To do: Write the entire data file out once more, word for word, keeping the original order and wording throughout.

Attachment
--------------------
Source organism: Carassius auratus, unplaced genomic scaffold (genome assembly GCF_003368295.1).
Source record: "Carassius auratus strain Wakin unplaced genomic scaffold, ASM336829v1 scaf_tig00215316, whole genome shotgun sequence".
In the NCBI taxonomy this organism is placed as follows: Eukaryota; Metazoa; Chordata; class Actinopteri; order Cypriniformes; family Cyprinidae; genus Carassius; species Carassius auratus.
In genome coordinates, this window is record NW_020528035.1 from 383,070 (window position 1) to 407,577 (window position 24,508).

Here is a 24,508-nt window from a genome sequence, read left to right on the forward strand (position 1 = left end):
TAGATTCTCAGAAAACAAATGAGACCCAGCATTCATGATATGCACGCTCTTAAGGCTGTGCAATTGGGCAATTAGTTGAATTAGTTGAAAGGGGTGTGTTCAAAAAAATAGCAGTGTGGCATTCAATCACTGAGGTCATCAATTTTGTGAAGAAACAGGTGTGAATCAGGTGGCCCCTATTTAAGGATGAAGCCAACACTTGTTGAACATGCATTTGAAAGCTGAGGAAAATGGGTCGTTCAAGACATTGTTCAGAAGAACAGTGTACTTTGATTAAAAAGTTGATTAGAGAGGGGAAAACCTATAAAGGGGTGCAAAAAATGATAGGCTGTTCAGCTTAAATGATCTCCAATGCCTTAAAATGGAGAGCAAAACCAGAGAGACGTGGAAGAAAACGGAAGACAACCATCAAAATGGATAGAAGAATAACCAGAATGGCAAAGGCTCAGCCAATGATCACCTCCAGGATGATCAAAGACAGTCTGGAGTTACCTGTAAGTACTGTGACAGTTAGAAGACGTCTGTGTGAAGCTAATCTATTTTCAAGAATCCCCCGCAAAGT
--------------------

Source organism: Carassius auratus, unplaced genomic scaffold (genome assembly GCF_003368295.1).
Source record: "Carassius auratus strain Wakin unplaced genomic scaffold, ASM336829v1 scaf_tig00215316, whole genome shotgun sequence".
In the NCBI taxonomy this organism is placed as follows: Eukaryota; Metazoa; Chordata; class Actinopteri; order Cypriniformes; family Cyprinidae; genus Carassius; species Carassius auratus.
In genome coordinates, this window is record NW_020528035.1 from 383,070 (window position 1) to 407,577 (window position 24,508).

Here is a 24,508-nt window from a genome sequence, read left to right on the forward strand (position 1 = left end):
TAGATTCTCAGAAAACAAATGAGACCCAGCATTCATGATATGCACGCTCTTAAGGCTGTGCAATTGGGCAATTAGTTGAATTAGTTGAAAGGGGTGTGTTCAAAAAAATAGCAGTGTGGCATTCAATCACTGAGGTCATCAATTTTGTGAAGAAACAGGTGTGAATCAGGTGGCCCCTATTTAAGGATGAAGCCAACACTTGTTGAACATGCATTTGAAAGCTGAGGAAAATGGGTCGTTCAAGACATTGTTCAGAAGAACAGTGTACTTTGATTAAAAAGTTGATTAGAGAGGGGAAAACCTATAAAGGGGTGCAAAAAATGATAGGCTGTTCAGCTTAAATGATCTCCAATGCCTTAAAATGGAGAGCAAAACCAGAGAGACGTGGAAGAAAACGGAAGACAACCATCAAAATGGATAGAAGAATAACCAGAATGGCAAAGGCTCAGCCAATGATCACCTCCAGGATGATCAAAGACAGTCTGGAGTTACCTGTAAGTACTGTGACAGTTAGAAGACGTCTGTGTGAAGCTAATCTATTTTCAAGAATCCCCCGCAAAGT